JM - My favorite track is called “Taxi”- it was my favorite before John even finished lyrics about it. There was just something about the way it came together in the studio that I was really happy with. It was one of those songs that just needed to happen to kind of motivate you and point you in the right direction. It’s still my favorite.


Any lyric on this album that really stands out?

JO - I can’t answer ‘cause I wrote all of them!
JM - There are 3 interludes on the records, the last one is called “Lonely.” There’s this part right after the really dry guitar, the lyric is “for me it all turned around.” For me, that’s the climax in the record that’s a high point for me. I feel like it’s this rollercoaster.
JO - Musically, that’s where we’d usually end the record and I’m really proud of us in the sense that we decided to end it on an up and not on a low.



What’s your favorite album of yours to date and why?

JO - Definitely this one. We’re always most excited about what’s most recent, creatively. That’s the most precious at the moment. The people that dig what you do dictate everything else. It’s not ours anymore, it’s everyone else’s. They tell us what songs to play, and it’s subtly or overtly. I think it’s always going to be the most recent stuff -- at least if you heart’s in it and you’re passionate about it it should be the most recent stuff.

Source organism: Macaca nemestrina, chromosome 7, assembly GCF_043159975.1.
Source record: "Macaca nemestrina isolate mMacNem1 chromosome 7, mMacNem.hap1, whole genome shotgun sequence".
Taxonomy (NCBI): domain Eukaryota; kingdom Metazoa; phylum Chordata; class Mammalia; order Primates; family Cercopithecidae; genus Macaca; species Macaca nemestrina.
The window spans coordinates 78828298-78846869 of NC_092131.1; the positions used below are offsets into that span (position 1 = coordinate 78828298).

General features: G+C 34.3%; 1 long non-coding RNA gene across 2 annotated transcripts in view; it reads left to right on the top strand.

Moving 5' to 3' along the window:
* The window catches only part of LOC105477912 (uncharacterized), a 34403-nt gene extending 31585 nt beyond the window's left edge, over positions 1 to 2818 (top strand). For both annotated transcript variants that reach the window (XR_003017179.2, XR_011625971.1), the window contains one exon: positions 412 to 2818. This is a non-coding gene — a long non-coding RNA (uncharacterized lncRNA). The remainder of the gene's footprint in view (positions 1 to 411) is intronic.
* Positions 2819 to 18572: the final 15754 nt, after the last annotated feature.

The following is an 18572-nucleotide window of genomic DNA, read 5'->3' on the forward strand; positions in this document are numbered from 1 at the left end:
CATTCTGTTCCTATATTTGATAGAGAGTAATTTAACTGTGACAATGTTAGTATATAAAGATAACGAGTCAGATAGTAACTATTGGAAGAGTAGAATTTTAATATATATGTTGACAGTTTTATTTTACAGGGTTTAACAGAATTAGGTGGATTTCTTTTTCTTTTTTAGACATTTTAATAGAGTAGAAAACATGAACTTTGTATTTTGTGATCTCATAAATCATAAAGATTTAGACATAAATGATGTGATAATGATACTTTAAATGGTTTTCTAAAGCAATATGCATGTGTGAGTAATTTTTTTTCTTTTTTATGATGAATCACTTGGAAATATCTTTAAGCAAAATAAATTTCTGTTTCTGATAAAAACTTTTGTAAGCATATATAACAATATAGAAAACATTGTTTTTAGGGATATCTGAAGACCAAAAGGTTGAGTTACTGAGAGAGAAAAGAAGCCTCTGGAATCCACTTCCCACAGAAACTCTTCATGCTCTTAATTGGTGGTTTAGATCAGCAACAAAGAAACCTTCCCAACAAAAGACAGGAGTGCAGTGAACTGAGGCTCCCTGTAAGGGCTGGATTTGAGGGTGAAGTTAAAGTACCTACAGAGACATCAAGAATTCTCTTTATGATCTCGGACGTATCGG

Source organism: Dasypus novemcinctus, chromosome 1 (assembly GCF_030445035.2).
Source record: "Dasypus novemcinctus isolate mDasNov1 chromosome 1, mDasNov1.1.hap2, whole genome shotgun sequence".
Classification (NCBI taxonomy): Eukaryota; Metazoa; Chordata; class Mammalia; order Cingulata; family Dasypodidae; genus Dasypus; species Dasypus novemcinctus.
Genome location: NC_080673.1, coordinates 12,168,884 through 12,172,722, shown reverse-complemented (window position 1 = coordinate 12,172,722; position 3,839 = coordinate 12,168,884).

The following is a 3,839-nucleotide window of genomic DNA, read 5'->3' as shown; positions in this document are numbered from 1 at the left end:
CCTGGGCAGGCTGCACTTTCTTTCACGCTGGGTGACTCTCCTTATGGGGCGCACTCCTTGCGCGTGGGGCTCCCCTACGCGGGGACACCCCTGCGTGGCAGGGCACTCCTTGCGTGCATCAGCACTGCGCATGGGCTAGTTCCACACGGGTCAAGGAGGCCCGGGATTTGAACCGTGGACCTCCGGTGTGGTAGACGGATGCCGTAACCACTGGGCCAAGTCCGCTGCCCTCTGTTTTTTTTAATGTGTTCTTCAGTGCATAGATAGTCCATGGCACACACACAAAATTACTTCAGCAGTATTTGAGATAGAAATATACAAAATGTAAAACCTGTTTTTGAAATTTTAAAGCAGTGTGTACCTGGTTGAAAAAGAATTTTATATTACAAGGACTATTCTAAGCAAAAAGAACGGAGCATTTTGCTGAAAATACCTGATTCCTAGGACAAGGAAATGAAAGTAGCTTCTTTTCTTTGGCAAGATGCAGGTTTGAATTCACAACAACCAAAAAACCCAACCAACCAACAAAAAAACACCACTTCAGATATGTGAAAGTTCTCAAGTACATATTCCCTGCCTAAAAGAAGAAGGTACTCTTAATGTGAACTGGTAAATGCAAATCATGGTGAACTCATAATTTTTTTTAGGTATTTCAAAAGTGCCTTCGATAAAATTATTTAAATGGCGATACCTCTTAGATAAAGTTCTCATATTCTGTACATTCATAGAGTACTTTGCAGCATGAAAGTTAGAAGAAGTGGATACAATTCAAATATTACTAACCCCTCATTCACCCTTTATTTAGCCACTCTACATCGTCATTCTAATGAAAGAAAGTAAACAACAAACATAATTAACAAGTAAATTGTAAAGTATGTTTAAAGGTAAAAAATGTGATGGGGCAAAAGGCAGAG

JM - Our last four records were released independently so we’ve had the ability to move our studio to wherever we’ve wanted to go for the most part. We’ve done El Paso, Nashville, Joshua Tree, and now Northern California. The goal is to top the last session but not by it so much that you can’t do it again. This is the most fresh in my mind and was a great experience, plus we’re all happy with how the record came out so no complaints.


How would you describe your growth (both lyrically and musically) from albums/EPs from the past 10+ years to now?

JO - For us, it’s hard to be on the outside of it. I just think what’s really important for our band is that we follow our intuition and do what the gut says. We never set out to be cool or different for the sake of trying to be. I think we just do whatever it is that we feel and hope that people get on board. 
JM - I think the cool thing about taking things in different directions like that and pushing ourselves in different directions is being able to see things that work well and things we can improve on. It helps up shape the way we make records, the way it sounds, and knowing what our fans want to hear and what we want to play every night. 





"The people that dig what you do dictate everything else.

It’s not ours anymore, it’s everyone else’s."




Between recording and performing live, which do you prefer?

JO - I mean, you can get burnt on both easy. If you’re going nonstop on the road, you need a breather, and if you’re going nonstop in the studio, you’re not going to perform your best. If you’re in one place too long. We understand that so it’s important that we put everything into the time allotted. With the studio, it helps that we pay for it, so there’s a monetary investment and a time frame. On the road, you can’t really overplay. You don’t want to because people get tired of it. It’s just a balance. I think that I personally have grown to fall in love with the process of writing and recording music. There’s also something very intoxicating about performing and being on stage.
JM - The trick is to being happy in the moment, which at times can be hard. I think that we’ve seen amazing things happen both in the studio and on the road. I couldn’t pick one or the other. 
JO - At this point it goes hand in hand… I’d probably pick studio.